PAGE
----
I don't know about you, but now that I no longer share an office with my co-workers, I find it moderately difficult to connect with them. When you no longer regularly occupy the same physical space as the people you work with, it quickly becomes obvious how much of that connection you used to get for free.
Remote working is great in many ways, but when it comes to the social side of things, it's like turning up the difficulty in a video game.
Hard mode engaged.
But I hadn't considered getting physical until recently.
You Ain't Had A Talk
Credit where credit is due, what I'm about to describe was not my idea. It was suggested by a colleague of mine, Anthony Chan. A fellow Engineering Manager at Atlassian, he leads a sister team to my own and we share a manager.
The shared manager part is relevant, because that's how this idea came up in the first place.
As challenging as it is to remotely build connection within your own team, it's even harder to do the same sort of thing in a group of tangentially related support people (like managers, product managers and technical leadership).
Canvassing the group for ideas on how to improve connection with one another, Anthony suggested going for a walk together.
I hadn't even considered anything of the sort.
So, we scheduled a monthly, half-hour walk in the afternoon. Me in Brisbane, our Manager on the outskirts of Sydney, Anthony in the guts of Sydney and our product manager in Melbourne. A fairly geographically disperse crew, all things considered.
No set agenda, just a time and an intent to share a physical activity together.
Supported by a phone call, obviously.
'Til You Been For A Walk
It worked pretty damn well.
Prior to implementing the idea, the "team" was mostly disconnected, at least as far as group identity was concerned. We were more like pairs that formed around a particular problem or task instead of a cohesive group.
But the walks changed that, at least a bit.
Having made time to wander around while chatting as a group, we picked up a lot of things about each other that weren't immediately obvious. Conversation topics ranged from world events to things as mundane as what was currently growing in our gardens.
And it was great, because all of those things, all of those opinions and minutia really help you to get a sense of your colleagues. To understand at least something about them, more than just the skills and experience that they bring to their work.
Not only that, but the physical activity of walking was beneficial too.
I'm a fairly active guy these days, but it still amazes me how much a short walk can help to clear my head and focus my thoughts. Doing it as a group just makes it better.
It's not the first time I've experienced this sort of thing, because I used to organise hikes with my colleagues back before the end times, but I'd forgotten how good it felt to just go for a wander with people.
Then The Boys Told Me Something I Missed
As always, it's not a perfect solution.
There are challenges.
Discipline is the first one, like it is with almost all remote interactions. With no physical presence, it's easy to just...forget to do the thing. Scheduling ahead of time helps, but you still need to hold yourself (and your colleagues) accountable to do the thing they agreed to do.
Luckily for them, I'm "that guy" who follows through on things, so there is no escape. It might not have been my idea originally, but I think it's a damn fine one, and I'll make it happen if I have to.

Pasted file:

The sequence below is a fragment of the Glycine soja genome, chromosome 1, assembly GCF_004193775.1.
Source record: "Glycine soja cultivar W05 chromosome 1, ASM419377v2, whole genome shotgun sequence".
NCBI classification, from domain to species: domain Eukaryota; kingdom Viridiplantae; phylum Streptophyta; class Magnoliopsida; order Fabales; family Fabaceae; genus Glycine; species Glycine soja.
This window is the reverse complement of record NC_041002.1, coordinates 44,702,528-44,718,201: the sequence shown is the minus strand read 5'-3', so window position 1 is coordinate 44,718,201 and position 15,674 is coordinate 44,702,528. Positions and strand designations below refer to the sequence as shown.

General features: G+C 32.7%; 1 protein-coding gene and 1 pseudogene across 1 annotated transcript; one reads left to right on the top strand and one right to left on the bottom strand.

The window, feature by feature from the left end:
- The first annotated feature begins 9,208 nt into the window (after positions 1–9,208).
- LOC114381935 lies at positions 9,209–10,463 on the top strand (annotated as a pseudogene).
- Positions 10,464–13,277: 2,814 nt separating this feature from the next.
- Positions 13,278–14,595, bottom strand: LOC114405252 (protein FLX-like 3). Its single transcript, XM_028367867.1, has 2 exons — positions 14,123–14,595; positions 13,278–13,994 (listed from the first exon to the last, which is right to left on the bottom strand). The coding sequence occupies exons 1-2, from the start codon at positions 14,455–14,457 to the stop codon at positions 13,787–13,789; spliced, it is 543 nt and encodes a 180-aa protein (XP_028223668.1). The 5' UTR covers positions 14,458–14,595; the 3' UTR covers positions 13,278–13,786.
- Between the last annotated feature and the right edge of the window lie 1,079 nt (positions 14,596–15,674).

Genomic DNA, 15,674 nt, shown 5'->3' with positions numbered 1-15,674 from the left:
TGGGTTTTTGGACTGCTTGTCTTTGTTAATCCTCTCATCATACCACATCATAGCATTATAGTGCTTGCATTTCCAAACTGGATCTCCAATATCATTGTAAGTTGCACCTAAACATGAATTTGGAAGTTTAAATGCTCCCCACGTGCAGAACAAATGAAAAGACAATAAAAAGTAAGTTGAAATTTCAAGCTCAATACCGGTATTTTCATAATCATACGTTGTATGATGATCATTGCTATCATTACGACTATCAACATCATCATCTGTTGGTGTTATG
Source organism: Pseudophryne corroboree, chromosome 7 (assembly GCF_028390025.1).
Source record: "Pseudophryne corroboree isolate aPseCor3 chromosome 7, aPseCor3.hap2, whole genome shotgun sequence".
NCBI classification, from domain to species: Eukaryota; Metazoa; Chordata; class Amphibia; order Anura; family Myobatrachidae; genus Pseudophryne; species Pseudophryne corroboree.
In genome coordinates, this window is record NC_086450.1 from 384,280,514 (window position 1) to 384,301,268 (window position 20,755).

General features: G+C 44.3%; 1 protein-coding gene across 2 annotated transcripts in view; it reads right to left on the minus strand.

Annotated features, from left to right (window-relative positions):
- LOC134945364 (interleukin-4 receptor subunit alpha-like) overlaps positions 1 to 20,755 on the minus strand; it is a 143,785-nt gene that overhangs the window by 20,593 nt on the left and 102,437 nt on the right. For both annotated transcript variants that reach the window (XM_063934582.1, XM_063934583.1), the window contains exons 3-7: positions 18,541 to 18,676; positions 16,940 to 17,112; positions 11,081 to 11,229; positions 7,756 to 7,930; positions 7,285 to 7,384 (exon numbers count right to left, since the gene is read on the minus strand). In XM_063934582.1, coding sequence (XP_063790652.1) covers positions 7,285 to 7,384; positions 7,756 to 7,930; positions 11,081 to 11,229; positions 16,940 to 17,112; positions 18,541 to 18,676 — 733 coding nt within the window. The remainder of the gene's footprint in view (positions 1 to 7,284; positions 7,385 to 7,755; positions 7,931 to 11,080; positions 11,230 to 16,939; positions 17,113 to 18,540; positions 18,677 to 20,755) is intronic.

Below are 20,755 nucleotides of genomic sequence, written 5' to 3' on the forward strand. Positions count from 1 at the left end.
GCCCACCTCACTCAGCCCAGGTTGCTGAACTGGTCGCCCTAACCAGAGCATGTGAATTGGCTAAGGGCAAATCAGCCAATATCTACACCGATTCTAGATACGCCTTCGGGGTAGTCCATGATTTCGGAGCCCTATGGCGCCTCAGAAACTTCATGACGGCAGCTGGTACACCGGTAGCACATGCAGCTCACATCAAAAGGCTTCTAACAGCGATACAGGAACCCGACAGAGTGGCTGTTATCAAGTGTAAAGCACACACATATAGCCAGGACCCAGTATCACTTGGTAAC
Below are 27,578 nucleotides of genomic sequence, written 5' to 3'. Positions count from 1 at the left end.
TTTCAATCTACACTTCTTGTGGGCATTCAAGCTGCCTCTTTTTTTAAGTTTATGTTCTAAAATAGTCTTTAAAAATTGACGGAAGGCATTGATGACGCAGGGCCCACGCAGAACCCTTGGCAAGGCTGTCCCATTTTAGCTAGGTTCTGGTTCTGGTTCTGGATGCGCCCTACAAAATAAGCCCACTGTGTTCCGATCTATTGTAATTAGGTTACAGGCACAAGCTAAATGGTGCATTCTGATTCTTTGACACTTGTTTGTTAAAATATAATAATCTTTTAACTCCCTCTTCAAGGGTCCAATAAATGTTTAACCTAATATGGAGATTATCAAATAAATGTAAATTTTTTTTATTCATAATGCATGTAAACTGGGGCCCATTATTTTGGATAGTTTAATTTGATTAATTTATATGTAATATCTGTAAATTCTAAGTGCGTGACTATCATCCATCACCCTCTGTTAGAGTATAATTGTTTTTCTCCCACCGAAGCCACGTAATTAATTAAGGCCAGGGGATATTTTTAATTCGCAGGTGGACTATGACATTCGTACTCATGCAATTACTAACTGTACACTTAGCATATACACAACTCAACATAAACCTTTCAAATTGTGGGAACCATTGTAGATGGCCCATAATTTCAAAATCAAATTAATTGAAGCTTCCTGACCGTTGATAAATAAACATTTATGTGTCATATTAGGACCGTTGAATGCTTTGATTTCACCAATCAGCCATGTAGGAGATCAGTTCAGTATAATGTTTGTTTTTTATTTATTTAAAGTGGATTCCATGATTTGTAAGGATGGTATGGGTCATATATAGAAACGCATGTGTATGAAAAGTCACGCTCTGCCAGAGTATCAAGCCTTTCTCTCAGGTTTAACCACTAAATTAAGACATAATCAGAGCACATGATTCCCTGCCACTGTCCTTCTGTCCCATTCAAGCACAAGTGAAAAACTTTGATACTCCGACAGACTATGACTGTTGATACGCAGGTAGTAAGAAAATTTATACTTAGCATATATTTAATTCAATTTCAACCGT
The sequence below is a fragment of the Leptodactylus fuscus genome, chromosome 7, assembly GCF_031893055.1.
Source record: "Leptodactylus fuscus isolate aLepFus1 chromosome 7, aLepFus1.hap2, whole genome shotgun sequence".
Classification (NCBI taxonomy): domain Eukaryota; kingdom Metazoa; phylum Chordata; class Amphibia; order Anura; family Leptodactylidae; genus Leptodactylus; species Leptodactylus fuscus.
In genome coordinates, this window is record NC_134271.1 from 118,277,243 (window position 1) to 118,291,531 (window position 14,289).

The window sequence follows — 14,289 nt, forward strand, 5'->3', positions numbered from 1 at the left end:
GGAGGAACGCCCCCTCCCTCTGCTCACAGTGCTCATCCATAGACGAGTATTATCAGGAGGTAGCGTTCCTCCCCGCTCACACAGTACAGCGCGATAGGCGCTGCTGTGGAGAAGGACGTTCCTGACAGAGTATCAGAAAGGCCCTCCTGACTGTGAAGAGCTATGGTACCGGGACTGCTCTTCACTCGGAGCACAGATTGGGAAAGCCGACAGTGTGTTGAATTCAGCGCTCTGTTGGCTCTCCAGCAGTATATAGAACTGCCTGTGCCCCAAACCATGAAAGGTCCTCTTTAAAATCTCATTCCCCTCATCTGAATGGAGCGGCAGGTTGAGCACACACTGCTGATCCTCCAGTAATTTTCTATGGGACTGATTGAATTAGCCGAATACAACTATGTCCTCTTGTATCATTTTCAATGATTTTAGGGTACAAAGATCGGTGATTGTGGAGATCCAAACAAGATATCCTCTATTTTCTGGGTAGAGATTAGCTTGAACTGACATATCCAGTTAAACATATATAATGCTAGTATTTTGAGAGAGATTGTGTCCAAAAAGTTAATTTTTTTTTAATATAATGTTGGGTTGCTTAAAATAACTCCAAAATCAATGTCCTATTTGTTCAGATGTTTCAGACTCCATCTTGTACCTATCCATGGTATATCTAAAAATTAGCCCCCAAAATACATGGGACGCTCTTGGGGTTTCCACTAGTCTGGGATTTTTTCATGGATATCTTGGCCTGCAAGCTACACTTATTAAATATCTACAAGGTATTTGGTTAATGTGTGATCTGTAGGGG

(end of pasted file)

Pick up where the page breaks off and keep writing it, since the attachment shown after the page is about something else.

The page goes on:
Honestly I haven't needed to do much cajoling in this case. My colleagues are great.
The second challenge is technology.
Now, technology these days is impressive, but getting a group of people together, remotely, over Zoom, and then expecting everything to hold up while they go wandering around their respective neighbourhoods is still a bit of a tall ask.
Beyond the software, there are also hardware challenges.
Everyone has a smartphone these days, but that doesn't necessarily mean it's well equipped to have a conversation on while moving around, especially if you want to either share video or watch other people's video.
For me, I can't stand just holding a phone awkwardly in front of me while walking. It just doesn't feel natural, plus I don't want to get hit by a car or something when I wander out onto the road like the distracted moron that I am.
So, video didn't really work all that well for me. Which is a shame because it's much easier to connect with people when we can see them, even though I'm terrible at making eye contact.
For the audio, I was running with a set of Skullcandy SESH EVO, which were great for listening to music but terrible for having a conversation. I've since switched to a pair of Jabra Elite Active 75t, but haven't had a chance to try them out on a walk yet.
Honestly, I feel like the best solution would be some sort of headband/glasses combo that renders the video feed of whoever is talking in a Heads Up Display (HUD), but I don't think anything like that exists on the market.
Maybe I need to buy one of those portable VR headsets and just roll with that. It can do passthrough video and render stuff into the visual field, and the sound is right there in your ears.
Plus, I bet I'll look super cool walking down the street in a full VR headset.
They Told Me To, Walk This Way
So, walking, as a group, remotely.
I think it's well worth it, despite some of the challenges that I noted down above.
If you're not sure, just give it a go. Grab some of your colleagues, go for a walk, chat about whatever comes to mind and share information about yourself and your surroundings.
Remote working is the new norm now, so you should seize on to as many opportunities as you can to connect with the people who are (virtually) around you.
It makes all the difference for the work itself, and honestly, it makes life more pleasant and enjoyable.
And that is coming from someone who likes being alone.